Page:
Our new agreement with the Winter Jazzfest is a landmark. This is the first jazz festival under a union contract since the Charlie Parker Festival in Thompson Square, which was a one-day festival with two or three acts. The Winter Jazzfest is much larger: it covers dozens of bands over two days at several venues in the West Village and other downtown locations.
Another significant difference is that Local 802 got the Charlie Parker Festival under contract using a “top down” method – we approached the employer ourselves. In contrast, the Winter Jazzfest agreement came about through a grassroots campaign organized by the musicians themselves.
A steering committee of ten or so artists joined with Local 802 leadership to negotiate an innovative contract that guarantees minimum scale wages that are a significant increase for many musicians.
This agreement is also a landmark because it affects a community of musicians that Local 802 has not previously served. Many of these musicians – who play jazz and experimental jazz – are not members of Local 802. To most of these musicians, Local 802 has meant a union that represents Broadway and symphonic musicians and has shown little relevance to them. The Winter Jazzfest agreement represents a toe-hold in a vast world of musicianship that Local 802 needs to connect with. This is a great beginning.
The new contract also contains recording language that protects musicians against the unauthorized use of captured material (audio recordings, video, web streaming, etc.) One of the producers of the Winter Jazzfest – the company called Search and Restore – has been archiving music throughout many venues in New York City without any union recording agreements. Now musicians will enjoy recording protection – but only at the Winter Jazzfest. However, we hope to expand this protection to other clubs.
Beyond the Winter Jazzfest, the campaign to organize jazz clubs in New York City continues.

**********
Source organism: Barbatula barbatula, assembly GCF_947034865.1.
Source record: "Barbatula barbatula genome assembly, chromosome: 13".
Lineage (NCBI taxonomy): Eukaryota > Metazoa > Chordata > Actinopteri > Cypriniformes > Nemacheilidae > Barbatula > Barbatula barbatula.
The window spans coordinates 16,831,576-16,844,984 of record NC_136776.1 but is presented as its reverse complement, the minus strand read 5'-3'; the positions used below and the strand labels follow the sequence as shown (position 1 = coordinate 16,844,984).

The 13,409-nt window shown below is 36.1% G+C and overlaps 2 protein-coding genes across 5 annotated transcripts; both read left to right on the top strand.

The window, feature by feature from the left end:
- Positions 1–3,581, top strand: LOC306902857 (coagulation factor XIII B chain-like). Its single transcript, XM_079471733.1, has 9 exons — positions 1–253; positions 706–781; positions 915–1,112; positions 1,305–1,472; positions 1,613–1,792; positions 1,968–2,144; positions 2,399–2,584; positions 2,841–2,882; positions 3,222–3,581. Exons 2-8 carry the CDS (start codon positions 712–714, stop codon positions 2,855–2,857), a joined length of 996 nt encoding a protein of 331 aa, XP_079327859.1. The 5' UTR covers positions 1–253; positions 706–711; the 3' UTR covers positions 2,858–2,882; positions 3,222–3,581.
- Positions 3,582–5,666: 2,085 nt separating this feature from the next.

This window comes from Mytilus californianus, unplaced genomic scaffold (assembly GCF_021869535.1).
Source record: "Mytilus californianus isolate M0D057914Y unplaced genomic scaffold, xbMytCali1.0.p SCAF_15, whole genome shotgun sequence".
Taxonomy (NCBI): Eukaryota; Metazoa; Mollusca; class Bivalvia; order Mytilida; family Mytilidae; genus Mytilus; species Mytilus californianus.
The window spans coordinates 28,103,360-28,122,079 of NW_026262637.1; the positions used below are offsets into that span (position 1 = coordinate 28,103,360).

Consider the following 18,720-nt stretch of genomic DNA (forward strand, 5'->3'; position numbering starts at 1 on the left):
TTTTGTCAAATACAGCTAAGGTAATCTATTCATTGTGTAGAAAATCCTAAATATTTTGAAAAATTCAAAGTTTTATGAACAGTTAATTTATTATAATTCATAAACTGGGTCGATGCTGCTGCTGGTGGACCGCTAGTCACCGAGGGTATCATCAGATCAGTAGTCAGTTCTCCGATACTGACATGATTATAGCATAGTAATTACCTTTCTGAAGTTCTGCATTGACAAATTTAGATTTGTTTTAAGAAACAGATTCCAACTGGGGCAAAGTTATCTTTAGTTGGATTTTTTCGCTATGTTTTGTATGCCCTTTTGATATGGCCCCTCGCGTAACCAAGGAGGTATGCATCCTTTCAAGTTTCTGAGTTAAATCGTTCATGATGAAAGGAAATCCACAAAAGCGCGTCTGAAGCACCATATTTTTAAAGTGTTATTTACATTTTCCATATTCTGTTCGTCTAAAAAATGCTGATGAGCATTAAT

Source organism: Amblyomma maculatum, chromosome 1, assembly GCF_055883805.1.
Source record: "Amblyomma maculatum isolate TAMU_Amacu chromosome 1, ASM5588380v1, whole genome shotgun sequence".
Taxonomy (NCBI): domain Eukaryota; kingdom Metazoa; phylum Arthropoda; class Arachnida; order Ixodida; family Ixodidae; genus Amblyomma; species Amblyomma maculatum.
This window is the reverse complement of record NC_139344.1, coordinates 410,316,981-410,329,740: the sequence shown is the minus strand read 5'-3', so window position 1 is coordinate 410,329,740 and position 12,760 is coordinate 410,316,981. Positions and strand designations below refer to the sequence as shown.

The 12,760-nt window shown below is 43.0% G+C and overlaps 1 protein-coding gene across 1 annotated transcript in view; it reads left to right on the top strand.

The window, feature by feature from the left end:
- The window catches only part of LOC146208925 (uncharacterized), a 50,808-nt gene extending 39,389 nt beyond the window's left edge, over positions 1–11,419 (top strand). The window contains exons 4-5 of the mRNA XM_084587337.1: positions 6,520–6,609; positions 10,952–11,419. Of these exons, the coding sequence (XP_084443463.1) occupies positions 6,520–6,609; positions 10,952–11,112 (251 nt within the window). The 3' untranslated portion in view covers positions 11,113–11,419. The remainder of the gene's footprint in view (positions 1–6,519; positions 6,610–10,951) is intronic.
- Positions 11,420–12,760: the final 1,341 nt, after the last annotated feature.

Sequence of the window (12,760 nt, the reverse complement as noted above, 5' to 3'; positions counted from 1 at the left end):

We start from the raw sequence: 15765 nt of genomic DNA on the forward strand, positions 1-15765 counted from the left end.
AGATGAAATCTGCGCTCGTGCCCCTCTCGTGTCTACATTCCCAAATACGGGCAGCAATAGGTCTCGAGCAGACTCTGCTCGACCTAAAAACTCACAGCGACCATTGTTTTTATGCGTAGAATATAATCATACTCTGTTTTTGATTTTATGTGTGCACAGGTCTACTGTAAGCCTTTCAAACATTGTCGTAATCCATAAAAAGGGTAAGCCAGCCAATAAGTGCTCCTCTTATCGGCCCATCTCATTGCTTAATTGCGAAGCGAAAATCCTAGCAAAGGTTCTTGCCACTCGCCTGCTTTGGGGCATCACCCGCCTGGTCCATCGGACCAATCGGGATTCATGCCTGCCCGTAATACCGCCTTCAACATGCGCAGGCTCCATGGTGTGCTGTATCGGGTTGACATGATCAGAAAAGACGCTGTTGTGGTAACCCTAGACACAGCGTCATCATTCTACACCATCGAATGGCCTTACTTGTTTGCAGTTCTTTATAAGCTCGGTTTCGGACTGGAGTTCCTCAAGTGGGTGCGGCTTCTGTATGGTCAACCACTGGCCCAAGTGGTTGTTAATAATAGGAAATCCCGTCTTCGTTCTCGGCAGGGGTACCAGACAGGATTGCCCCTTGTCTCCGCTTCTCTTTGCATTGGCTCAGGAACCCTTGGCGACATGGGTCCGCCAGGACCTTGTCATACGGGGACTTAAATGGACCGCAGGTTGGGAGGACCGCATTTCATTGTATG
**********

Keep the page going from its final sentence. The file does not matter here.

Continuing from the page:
We are launching plans to apply pressure to the major clubs that have thus far not responded to musicians’ pleas to pay pension contributions.
We have concluded that the best way to rectify this injustice is through collective bargaining. The Winter Jazzfest agreement helps break the ice and shows that such bargaining can be accomplished with the right leverage and with grassroots support.
It also shows that the union is flexible. We can help musicians win justice without breaking the bank of the employer.
But who is the employer anyway? We have heard over and over that the clubs don’t want to bargain with Local 802 because they don’t want to be seen as the employer. That may or may not be true.
It’s simple: musicians want fairness, protection and retirement security, regardless of who the employer is. How we accomplish these objectives will be borne out at the bargaining table. But we have to get in the same room with the clubs to begin that process. So far the clubs have refused to do this, although as we go to press one major jazz club has agreed to meet with us.
The argument of who is the employer never came up in negotiations with the Winter Jazzfest. We walked away from the bargaining table with an agreement that both parties could live with and be proud of. This shows that there is a way to make collective bargaining work for jazz musicians and other freelance artists working the nightclub scene. The “employer question” does not have to be a stumbling block.
Thanks to the Winter Jazzfest agreement, musicians will go home with more money in their pockets and the security of knowing that their product and their intellectual property will not be ripped off. All because Local 802 made connections with musicians it doesn’t ordinarily make connections with. This is a trend we are determined to continue.